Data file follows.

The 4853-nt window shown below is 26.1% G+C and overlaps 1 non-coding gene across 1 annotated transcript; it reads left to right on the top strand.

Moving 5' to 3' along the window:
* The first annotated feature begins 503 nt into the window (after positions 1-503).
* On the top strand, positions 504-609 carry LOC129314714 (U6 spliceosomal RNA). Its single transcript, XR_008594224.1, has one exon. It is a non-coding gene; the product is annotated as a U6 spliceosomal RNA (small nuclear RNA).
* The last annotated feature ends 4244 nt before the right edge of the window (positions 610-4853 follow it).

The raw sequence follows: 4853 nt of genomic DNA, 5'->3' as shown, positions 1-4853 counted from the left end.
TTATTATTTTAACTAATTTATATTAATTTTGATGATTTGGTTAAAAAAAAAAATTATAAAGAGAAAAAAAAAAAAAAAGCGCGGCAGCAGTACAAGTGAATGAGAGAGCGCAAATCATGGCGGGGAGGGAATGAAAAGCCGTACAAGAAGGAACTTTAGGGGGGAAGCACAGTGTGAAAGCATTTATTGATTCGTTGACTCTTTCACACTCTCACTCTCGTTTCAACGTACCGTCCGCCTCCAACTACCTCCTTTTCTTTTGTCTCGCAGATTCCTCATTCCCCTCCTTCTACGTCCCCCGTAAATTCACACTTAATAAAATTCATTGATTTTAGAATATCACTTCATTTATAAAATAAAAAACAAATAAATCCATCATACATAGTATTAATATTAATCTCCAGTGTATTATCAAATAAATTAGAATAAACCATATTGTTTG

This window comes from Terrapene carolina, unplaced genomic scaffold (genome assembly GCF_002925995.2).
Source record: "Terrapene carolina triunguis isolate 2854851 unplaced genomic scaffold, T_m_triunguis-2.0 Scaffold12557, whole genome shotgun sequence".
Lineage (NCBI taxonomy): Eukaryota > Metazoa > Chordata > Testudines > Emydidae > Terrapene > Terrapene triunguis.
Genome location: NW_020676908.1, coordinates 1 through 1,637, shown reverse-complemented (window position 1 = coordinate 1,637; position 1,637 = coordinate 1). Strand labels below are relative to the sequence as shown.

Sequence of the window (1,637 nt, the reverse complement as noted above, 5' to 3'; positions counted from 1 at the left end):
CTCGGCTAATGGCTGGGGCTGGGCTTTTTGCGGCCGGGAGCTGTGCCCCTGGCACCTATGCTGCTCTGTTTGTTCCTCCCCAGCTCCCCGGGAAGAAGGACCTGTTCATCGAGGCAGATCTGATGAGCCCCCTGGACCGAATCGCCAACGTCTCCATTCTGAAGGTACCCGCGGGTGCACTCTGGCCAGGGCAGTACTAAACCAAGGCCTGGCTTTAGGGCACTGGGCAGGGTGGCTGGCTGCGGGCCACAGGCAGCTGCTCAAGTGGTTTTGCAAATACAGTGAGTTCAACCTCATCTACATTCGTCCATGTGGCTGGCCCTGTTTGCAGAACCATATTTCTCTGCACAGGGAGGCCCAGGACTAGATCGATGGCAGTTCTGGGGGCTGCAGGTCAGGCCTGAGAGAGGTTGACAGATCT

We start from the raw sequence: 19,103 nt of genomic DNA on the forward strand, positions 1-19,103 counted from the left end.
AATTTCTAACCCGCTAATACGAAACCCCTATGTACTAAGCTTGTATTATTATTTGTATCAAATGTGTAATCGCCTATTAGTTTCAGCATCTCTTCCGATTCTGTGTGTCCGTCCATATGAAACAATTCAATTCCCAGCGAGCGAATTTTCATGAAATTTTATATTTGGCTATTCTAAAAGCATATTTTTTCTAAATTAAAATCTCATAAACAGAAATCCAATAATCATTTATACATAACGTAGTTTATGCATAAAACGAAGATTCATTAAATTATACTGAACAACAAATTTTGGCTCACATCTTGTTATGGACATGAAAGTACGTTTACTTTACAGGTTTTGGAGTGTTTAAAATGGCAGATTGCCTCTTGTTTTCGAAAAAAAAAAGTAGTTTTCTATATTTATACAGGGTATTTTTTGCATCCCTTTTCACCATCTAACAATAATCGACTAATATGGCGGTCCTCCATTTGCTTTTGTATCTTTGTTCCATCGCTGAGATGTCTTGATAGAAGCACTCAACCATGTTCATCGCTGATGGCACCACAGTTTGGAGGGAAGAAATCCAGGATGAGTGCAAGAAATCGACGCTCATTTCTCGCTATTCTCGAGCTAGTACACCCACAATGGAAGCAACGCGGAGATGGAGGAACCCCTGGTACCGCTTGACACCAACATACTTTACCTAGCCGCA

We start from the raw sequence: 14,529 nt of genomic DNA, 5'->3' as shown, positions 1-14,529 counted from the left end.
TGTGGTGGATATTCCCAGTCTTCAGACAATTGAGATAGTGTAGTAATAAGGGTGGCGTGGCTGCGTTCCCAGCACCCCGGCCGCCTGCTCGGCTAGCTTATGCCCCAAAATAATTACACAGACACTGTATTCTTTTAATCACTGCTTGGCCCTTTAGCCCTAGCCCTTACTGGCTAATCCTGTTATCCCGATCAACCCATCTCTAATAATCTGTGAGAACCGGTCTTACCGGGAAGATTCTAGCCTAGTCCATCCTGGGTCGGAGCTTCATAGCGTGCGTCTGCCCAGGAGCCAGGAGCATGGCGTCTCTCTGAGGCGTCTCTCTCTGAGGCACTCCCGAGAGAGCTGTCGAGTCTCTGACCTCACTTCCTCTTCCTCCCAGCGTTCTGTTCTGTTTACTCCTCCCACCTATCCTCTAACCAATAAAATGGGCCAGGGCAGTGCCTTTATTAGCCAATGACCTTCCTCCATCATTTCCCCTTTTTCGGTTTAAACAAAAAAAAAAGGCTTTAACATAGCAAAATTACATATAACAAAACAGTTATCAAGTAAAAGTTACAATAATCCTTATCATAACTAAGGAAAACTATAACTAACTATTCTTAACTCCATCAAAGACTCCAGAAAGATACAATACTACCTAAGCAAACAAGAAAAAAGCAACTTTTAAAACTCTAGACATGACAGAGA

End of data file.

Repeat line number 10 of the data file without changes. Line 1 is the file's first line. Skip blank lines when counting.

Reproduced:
Lineage (NCBI taxonomy): Eukaryota > Metazoa > Chordata > Testudines > Emydidae > Terrapene > Terrapene triunguis.